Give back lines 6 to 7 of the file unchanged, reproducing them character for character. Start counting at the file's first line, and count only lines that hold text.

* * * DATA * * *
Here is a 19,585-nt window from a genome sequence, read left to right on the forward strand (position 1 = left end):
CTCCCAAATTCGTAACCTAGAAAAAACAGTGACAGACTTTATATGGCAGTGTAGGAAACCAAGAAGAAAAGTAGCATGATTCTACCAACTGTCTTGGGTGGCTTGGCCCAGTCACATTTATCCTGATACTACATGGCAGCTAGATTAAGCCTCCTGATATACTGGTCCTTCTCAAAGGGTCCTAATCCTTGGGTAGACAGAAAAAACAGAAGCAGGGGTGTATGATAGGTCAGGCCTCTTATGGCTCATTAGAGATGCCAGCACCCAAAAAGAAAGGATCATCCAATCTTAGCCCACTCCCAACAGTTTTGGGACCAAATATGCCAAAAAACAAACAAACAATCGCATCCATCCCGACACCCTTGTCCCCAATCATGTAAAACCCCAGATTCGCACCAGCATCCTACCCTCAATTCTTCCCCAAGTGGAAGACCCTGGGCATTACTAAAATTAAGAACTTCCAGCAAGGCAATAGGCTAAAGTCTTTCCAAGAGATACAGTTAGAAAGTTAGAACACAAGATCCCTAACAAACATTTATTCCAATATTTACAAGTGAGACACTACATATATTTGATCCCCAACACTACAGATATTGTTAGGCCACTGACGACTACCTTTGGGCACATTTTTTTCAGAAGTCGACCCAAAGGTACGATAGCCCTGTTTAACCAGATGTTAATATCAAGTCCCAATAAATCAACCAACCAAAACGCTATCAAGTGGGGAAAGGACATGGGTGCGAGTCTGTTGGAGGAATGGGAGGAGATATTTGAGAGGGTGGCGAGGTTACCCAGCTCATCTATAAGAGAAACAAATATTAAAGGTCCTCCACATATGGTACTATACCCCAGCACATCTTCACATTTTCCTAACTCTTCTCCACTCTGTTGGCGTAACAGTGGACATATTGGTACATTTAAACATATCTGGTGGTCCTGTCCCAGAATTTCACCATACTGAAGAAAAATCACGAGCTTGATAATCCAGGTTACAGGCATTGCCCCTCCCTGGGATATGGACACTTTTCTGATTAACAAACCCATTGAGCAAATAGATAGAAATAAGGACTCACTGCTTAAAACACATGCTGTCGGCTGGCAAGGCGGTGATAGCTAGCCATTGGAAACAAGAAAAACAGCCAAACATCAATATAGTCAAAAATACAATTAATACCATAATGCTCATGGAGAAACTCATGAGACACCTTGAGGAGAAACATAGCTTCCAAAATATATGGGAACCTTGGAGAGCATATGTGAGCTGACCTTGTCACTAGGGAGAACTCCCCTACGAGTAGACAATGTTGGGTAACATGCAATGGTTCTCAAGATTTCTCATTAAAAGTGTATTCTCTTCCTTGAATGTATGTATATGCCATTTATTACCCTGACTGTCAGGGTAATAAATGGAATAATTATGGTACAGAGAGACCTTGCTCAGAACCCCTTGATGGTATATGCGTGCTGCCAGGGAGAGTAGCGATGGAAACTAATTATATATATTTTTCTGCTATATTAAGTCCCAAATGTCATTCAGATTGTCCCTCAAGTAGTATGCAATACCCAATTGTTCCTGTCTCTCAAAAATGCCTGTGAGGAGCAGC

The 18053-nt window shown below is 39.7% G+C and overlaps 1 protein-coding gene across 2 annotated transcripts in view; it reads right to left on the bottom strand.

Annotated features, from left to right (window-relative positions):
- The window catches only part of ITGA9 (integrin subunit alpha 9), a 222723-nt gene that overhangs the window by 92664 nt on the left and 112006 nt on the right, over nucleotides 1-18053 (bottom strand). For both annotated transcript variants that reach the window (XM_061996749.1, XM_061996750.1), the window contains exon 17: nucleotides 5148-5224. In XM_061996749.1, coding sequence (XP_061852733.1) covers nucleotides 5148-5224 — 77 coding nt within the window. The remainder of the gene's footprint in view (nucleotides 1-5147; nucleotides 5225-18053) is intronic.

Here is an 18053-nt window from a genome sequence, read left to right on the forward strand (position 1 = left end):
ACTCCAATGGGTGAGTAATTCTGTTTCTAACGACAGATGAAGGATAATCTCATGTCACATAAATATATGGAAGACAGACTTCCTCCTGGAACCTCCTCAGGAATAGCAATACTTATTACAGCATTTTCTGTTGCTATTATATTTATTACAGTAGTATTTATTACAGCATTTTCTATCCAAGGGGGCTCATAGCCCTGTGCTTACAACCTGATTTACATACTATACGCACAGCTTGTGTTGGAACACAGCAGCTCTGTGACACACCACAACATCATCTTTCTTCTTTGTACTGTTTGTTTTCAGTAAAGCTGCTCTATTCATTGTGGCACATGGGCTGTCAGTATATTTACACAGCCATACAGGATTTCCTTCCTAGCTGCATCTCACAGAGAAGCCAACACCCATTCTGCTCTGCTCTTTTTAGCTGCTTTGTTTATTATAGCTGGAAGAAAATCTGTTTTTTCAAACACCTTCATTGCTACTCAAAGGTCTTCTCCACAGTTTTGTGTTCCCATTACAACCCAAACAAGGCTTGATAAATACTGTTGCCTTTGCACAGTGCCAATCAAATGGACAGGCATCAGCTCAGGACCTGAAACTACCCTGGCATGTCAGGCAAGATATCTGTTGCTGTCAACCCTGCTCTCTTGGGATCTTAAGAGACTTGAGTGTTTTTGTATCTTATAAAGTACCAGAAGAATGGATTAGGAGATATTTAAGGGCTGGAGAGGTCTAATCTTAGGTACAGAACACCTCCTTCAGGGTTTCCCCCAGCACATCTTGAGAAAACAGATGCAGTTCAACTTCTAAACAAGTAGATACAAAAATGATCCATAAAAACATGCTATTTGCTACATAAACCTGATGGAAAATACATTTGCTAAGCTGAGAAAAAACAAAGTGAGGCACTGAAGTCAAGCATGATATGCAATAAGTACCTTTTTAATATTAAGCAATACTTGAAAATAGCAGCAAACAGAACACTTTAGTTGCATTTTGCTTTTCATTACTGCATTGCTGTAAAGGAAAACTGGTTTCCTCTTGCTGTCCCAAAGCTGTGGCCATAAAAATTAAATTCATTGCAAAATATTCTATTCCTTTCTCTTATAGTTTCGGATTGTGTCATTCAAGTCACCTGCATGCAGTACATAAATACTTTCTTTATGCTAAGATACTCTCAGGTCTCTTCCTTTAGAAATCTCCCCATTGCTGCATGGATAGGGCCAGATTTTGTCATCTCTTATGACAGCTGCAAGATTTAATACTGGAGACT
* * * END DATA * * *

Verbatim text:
Here is an 18053-nt window from a genome sequence, read left to right on the forward strand (position 1 = left end):
ACTCCAATGGGTGAGTAATTCTGTTTCTAACGACAGATGAAGGATAATCTCATGTCACATAAATATATGGAAGACAGACTTCCTCCTGGAACCTCCTCAGGAATAGCAATACTTATTACAGCATTTTCTGTTGCTATTATATTTATTACAGTAGTATTTATTACAGCATTTTCTATCCAAGGGGGCTCATAGCCCTGTGCTTACAACCTGATTTACATACTATACGCACAGCTTGTGTTGGAACACAGCAGCTCTGTGACACACCACAACATCATCTTTCTTCTTTGTACTGTTTGTTTTCAGTAAAGCTGCTCTATTCATTGTGGCACATGGGCTGTCAGTATATTTACACAGCCATACAGGATTTCCTTCCTAGCTGCATCTCACAGAGAAGCCAACACCCATTCTGCTCTGCTCTTTTTAGCTGCTTTGTTTATTATAGCTGGAAGAAAATCTGTTTTTTCAAACACCTTCATTGCTACTCAAAGGTCTTCTCCACAGTTTTGTGTTCCCATTACAACCCAAACAAGGCTTGATAAATACTGTTGCCTTTGCACAGTGCCAATCAAATGGACAGGCATCAGCTCAGGACCTGAAACTACCCTGGCATGTCAGGCAAGATATCTGTTGCTGTCAACCCTGCTCTCTTGGGATCTTAAGAGACTTGAGTGTTTTTGTATCTTATAAAGTACCAGAAGAATGGATTAGGAGATATTTAAGGGCTGGAGAGGTCTAATCTTAGGTACAGAACACCTCCTTCAGGGTTTCCCCCAGCACATCTTGAGAAAACAGATGCAGTTCAACTTCTAAACAAGTAGATACAAAAATGATCCATAAAAACATGCTATTTGCTACATAAACCTGATGGAAAATACATTTGCTAAGCTGAGAAAAAACAAAGTGAGGCACTGAAGTCAAGCATGATATGCAATAAGTACCTTTTTAATATTAAGCAATACTTGAAAATAGCAGCAAACAGAACACTTTAGTTGCATTTTGCTTTTCATTACTGCATTGCTGTAAAGGAAAACTGGTTTCCTCTTGCTGTCCCAAAGCTGTGGCCATAAAAATTAAATTCATTGCAAAATATTCTATTCCTTTCTCTTATAGTTTCGGATTGTGTCATTCAAGTCACCTGCATGCAGTACATAAATACTTTCTTTATGCTAAGATACTCTCAGGTCTCTTCCTTTAGAAATCTCCCCATTGCTGCATGGATAGGGCCAGATTTTGTCATCTCTTATGACAGCTGCAAGATTTAATACTGGAGACT